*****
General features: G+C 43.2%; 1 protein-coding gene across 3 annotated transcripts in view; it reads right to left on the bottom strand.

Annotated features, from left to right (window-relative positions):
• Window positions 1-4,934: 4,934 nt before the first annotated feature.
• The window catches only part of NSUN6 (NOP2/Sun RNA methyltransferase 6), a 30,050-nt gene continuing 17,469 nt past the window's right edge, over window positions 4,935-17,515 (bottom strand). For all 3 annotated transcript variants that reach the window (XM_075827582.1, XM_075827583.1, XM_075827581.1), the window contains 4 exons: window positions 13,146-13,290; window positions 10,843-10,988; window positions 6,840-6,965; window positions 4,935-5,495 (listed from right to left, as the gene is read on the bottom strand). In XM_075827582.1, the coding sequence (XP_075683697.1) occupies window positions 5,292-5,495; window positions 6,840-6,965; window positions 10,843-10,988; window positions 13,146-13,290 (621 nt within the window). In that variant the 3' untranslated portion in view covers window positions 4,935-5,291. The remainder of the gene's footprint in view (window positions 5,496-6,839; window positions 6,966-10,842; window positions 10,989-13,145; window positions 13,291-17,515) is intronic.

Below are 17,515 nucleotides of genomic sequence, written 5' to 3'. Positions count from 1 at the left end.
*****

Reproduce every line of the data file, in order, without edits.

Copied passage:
General features: G+C 43.2%; 1 protein-coding gene across 3 annotated transcripts in view; it reads right to left on the bottom strand.

Annotated features, from left to right (window-relative positions):
• Window positions 1-4,934: 4,934 nt before the first annotated feature.
• The window catches only part of NSUN6 (NOP2/Sun RNA methyltransferase 6), a 30,050-nt gene continuing 17,469 nt past the window's right edge, over window positions 4,935-17,515 (bottom strand). For all 3 annotated transcript variants that reach the window (XM_075827582.1, XM_075827583.1, XM_075827581.1), the window contains 4 exons: window positions 13,146-13,290; window positions 10,843-10,988; window positions 6,840-6,965; window positions 4,935-5,495 (listed from right to left, as the gene is read on the bottom strand). In XM_075827582.1, the coding sequence (XP_075683697.1) occupies window positions 5,292-5,495; window positions 6,840-6,965; window positions 10,843-10,988; window positions 13,146-13,290 (621 nt within the window). In that variant the 3' untranslated portion in view covers window positions 4,935-5,291. The remainder of the gene's footprint in view (window positions 5,496-6,839; window positions 6,966-10,842; window positions 10,989-13,145; window positions 13,291-17,515) is intronic.

Below are 17,515 nucleotides of genomic sequence, written 5' to 3'. Positions count from 1 at the left end.